posted on Mar, 20 2018 @ 04:09 AM
I have watched this issue for the last few days, listening to differing opinions, considering the effects both short-term and long-term, and
considering what I personally know about drug use. I think I'm ready to choose a side.
Trump is wrong this time.
As I understand it, capital punishment is already available for kingpins, but the legal requirements are so steep it is almost never pursued. That is,
really, how it should be. While I support capital punishment, I only support it when there is no question as to guilt. That means it should present a
very steep legal challenge to pursue.
The problem isn't the same as what I grew up with in the 70s. Back then you had the liberal (truly liberal, before pundits changed the meaning)
hippies, who were essentially three bricks shy of a load IMO, but who never tried to harm anyone. The drug war was in response to them, because they
did tend to make a mess wherever they went and their big thing was drug use. Back in my day, you had a whole bunch of small-time dealers, a few big
time dealers, and a lot of users. The big thing was marijuana, which is as harmless (maybe more so) than alcohol.
Today, it's not the dealers that are the problem... it's the cartels and the pharmaceuticals. Pharmaceuticals are constantly wining and dining doctors
to push their drugs onto patients, even going as far as to advertise prescription drugs on TV. You sit around watching all these commercials telling
you 24/7 that this little pill will solve all your problems, it's likely that you will come to believe it. So when there's a little hurt, find a pill
to make it all better.
But opiods don't make it all better.
I just recently lost my mother to a 30-year battle with schleroderma. Her last years were pretty rough, at one point requiring her to get a feeding
tube. She was suffering from a side effect of the schleroderma: esophageal dysphagia. In simple English, she could not swallow. Anything she tried to
swallow just went straight into her lungs. Shortly after she got the tube, the doctor put her on liquid iron and the hospice nurse was adamant about
making sure she got her Norco. Now, I was adamant that she had Norco available, but I had also been cautious about only giving it to her when she
needed it. But now, the regular doses of Norco three times a day, combined with the iron, set up OIC and caused her to throw up... which was an
emergency trip to the hospital to try and clear her lungs out.
A friend of mine's father died some years back of bone cancer. I'm told it is the most painful type to have. I know he laid screaming in agony for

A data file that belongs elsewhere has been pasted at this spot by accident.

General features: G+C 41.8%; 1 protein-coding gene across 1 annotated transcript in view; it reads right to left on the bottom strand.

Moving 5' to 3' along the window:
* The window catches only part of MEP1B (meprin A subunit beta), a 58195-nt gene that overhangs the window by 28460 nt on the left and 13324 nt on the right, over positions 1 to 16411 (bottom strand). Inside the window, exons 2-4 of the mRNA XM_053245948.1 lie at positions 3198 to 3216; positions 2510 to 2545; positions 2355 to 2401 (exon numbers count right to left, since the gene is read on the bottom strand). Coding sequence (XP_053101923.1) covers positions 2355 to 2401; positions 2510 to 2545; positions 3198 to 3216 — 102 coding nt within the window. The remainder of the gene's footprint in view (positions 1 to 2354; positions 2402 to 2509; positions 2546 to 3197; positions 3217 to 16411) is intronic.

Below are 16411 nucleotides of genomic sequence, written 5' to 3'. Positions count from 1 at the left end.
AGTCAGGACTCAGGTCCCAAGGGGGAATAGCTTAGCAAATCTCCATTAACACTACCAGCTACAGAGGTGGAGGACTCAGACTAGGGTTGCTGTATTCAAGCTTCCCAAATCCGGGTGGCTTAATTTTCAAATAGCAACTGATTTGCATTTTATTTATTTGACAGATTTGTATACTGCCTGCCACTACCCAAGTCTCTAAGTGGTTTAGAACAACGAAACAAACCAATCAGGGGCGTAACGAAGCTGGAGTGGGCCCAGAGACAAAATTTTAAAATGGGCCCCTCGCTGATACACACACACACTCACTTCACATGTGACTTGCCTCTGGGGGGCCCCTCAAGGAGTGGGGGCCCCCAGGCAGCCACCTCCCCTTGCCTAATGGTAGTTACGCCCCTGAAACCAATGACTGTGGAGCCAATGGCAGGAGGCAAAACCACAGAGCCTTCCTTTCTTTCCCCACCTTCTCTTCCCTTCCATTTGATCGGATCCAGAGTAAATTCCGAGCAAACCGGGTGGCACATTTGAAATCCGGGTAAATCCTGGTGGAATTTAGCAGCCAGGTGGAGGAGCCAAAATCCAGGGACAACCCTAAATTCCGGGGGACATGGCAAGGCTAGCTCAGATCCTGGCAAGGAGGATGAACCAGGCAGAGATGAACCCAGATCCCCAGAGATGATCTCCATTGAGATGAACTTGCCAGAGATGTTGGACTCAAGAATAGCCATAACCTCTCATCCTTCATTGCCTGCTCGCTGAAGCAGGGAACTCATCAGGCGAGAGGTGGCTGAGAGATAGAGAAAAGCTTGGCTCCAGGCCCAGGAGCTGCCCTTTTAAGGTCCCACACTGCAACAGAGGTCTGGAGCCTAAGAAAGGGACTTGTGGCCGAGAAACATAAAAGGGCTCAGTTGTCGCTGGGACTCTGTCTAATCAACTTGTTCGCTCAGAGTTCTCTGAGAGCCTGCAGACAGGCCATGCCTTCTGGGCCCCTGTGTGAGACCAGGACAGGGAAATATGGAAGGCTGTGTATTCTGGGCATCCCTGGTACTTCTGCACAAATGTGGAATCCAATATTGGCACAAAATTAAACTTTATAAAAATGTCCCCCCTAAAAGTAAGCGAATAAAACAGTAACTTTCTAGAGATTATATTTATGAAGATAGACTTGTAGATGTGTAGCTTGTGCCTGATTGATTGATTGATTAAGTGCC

hours on end at times. He needed opiates, and thankfully his son, my friend, made sure he got them.
Point being, opiates are not evil. What the problem is, is in how we use them. Taken for a terminal illness to ease suffering, they are a Godsend.
Taken in moderation to make life a little easier in one's elder years, they are a Godsend. Taken regularly for minor discomfort, they are a dangerous
crutch that can turn a normal person into a drug addict. Thus, the decision to or not to prescribe falls upon those closest to the patient: family and
doctors. And the doctors only know what the patients and their families tell him.
What would you expect someone hooked on painkillers to say to get more?
So it is a problem with society, not just a problem with pushers. They are filling a demand that exists only because doctors will over-prescribe on
request, then shut someone off with no thought to the addiction already in place. While it may well be true that illegal dealers assist thousands of
deaths a year, it is also true that they are not the lone assistants. The pharmaceuticals advertising their poison on TV as some sort of snake-oil
sure-all, the doctors who either don't know or don't care about the effects of addiction, and a society who cares only for short-term relief over
long-term health, are all responsible. That's not to state there should not be stiff penalties for drug dealers; there should. Some drug dealers are
indeed spreading pain and misery for profit. It just means they are not the only problem and should not be subjected to something as severe as capital
The best way to start combating this is to tightly regulate how pharmaceutical salesmen can interact with doctors and make it illegal to advertise any
substance which requires official permission to use on TV.
Of course, another issue is poor quality medications imported from cartels... fixing the border will solve most of that issue.
Stopping the "war on drugs" is another giant step in the right direction. There are a few illicit drugs, like crystal meth, that need to be strictly
outlawed. Those who produce them typically flush the hazardous chemicals used down the drain, contaminating groundwater for miles around. Crystal meth
also destroys the body, killing a user slowly and painfully, and has no legitimate medical use. That should be strictly illegal under any
circumstances, while marijuana should be legalized and controlled similar to alcohol.
Those three things will stop the epidemic of opioid abuse, and no one need sit in an electric chair (or whatever the silly concept of 'humane
execution' has come up with this week).
So yeah... this time Trump got it wrong. I still support him in general, but not on this issue.